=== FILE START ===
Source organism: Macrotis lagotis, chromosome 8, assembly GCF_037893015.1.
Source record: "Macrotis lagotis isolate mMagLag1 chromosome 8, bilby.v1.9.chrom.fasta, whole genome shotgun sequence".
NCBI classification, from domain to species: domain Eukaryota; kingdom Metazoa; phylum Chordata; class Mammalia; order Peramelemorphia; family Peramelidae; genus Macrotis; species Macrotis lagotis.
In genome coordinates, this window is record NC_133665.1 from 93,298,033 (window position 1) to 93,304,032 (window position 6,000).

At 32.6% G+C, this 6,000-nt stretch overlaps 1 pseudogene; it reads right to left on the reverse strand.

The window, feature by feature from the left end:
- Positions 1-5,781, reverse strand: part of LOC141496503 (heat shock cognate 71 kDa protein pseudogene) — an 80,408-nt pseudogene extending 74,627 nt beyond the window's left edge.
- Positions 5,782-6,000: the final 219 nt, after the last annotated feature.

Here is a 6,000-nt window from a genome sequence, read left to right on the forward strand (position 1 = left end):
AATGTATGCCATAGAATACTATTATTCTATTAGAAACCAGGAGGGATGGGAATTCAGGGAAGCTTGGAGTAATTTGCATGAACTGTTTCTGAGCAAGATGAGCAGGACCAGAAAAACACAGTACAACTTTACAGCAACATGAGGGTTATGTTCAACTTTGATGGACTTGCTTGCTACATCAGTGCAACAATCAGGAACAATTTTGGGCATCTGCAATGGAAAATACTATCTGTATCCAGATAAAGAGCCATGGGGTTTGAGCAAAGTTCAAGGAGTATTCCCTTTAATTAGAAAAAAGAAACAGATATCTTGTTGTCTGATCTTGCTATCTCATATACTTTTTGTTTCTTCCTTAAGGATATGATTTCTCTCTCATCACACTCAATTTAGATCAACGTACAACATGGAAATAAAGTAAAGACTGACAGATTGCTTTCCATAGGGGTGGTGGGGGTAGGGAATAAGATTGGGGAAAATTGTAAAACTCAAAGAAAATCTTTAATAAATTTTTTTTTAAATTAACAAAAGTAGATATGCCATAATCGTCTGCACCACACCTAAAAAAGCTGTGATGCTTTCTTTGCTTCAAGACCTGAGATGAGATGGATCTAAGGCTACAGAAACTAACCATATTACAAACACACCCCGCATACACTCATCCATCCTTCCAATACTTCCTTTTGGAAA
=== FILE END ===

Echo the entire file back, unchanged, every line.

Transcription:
Source organism: Macrotis lagotis, chromosome 8, assembly GCF_037893015.1.
Source record: "Macrotis lagotis isolate mMagLag1 chromosome 8, bilby.v1.9.chrom.fasta, whole genome shotgun sequence".
NCBI classification, from domain to species: domain Eukaryota; kingdom Metazoa; phylum Chordata; class Mammalia; order Peramelemorphia; family Peramelidae; genus Macrotis; species Macrotis lagotis.
In genome coordinates, this window is record NC_133665.1 from 93,298,033 (window position 1) to 93,304,032 (window position 6,000).

At 32.6% G+C, this 6,000-nt stretch overlaps 1 pseudogene; it reads right to left on the reverse strand.

The window, feature by feature from the left end:
- Positions 1-5,781, reverse strand: part of LOC141496503 (heat shock cognate 71 kDa protein pseudogene) — an 80,408-nt pseudogene extending 74,627 nt beyond the window's left edge.
- Positions 5,782-6,000: the final 219 nt, after the last annotated feature.

Here is a 6,000-nt window from a genome sequence, read left to right on the forward strand (position 1 = left end):
AATGTATGCCATAGAATACTATTATTCTATTAGAAACCAGGAGGGATGGGAATTCAGGGAAGCTTGGAGTAATTTGCATGAACTGTTTCTGAGCAAGATGAGCAGGACCAGAAAAACACAGTACAACTTTACAGCAACATGAGGGTTATGTTCAACTTTGATGGACTTGCTTGCTACATCAGTGCAACAATCAGGAACAATTTTGGGCATCTGCAATGGAAAATACTATCTGTATCCAGATAAAGAGCCATGGGGTTTGAGCAAAGTTCAAGGAGTATTCCCTTTAATTAGAAAAAAGAAACAGATATCTTGTTGTCTGATCTTGCTATCTCATATACTTTTTGTTTCTTCCTTAAGGATATGATTTCTCTCTCATCACACTCAATTTAGATCAACGTACAACATGGAAATAAAGTAAAGACTGACAGATTGCTTTCCATAGGGGTGGTGGGGGTAGGGAATAAGATTGGGGAAAATTGTAAAACTCAAAGAAAATCTTTAATAAATTTTTTTTTAAATTAACAAAAGTAGATATGCCATAATCGTCTGCACCACACCTAAAAAAGCTGTGATGCTTTCTTTGCTTCAAGACCTGAGATGAGATGGATCTAAGGCTACAGAAACTAACCATATTACAAACACACCCCGCATACACTCATCCATCCTTCCAATACTTCCTTTTGGAAA